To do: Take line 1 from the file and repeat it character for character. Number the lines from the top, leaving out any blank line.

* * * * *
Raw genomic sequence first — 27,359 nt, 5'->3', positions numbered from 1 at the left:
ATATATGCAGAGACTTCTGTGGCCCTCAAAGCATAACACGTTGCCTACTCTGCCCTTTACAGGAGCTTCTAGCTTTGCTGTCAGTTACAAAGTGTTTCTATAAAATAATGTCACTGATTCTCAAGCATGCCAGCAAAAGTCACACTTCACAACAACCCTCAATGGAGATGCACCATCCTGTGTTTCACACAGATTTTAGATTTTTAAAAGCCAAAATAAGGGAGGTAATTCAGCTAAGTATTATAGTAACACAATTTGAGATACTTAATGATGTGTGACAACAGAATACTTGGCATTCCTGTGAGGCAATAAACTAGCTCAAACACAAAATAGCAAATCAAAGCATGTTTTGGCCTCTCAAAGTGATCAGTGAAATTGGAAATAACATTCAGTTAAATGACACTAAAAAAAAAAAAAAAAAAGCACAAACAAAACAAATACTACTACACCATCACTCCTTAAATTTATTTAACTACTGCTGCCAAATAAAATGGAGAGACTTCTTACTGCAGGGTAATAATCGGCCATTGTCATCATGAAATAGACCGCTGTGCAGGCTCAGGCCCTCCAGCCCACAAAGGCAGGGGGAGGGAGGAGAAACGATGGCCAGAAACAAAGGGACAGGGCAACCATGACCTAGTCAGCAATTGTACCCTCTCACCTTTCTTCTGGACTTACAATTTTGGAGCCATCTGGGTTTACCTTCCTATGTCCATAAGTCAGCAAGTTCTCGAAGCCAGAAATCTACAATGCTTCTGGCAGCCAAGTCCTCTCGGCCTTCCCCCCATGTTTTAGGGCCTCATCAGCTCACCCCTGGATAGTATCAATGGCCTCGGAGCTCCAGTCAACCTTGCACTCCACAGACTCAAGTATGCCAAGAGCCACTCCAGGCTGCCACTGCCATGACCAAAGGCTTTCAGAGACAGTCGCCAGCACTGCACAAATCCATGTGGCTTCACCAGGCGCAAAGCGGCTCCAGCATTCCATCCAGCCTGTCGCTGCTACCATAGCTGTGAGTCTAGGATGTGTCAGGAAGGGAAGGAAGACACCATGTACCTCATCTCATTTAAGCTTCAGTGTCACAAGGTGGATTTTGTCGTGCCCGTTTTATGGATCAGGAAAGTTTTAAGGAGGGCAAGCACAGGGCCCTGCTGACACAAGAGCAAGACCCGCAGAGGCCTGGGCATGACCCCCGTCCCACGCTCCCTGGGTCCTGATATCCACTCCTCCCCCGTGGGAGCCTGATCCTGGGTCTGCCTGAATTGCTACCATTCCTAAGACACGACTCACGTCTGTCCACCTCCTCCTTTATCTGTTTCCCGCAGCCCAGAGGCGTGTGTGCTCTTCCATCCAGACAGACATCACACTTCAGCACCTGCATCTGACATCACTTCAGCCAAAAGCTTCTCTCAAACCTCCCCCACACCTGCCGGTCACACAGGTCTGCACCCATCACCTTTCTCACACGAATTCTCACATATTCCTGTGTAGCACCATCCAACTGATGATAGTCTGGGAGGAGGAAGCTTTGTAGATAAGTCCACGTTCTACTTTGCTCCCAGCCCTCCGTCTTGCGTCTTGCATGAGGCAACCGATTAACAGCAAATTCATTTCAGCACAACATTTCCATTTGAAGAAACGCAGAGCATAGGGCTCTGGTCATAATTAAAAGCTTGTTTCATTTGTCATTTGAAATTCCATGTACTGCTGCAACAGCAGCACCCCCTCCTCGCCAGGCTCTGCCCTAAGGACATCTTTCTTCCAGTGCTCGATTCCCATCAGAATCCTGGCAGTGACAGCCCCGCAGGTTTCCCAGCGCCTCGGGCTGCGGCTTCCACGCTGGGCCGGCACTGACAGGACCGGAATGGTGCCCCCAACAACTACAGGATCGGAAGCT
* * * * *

Raw genomic sequence first — 27,359 nt, 5'->3', positions numbered from 1 at the left: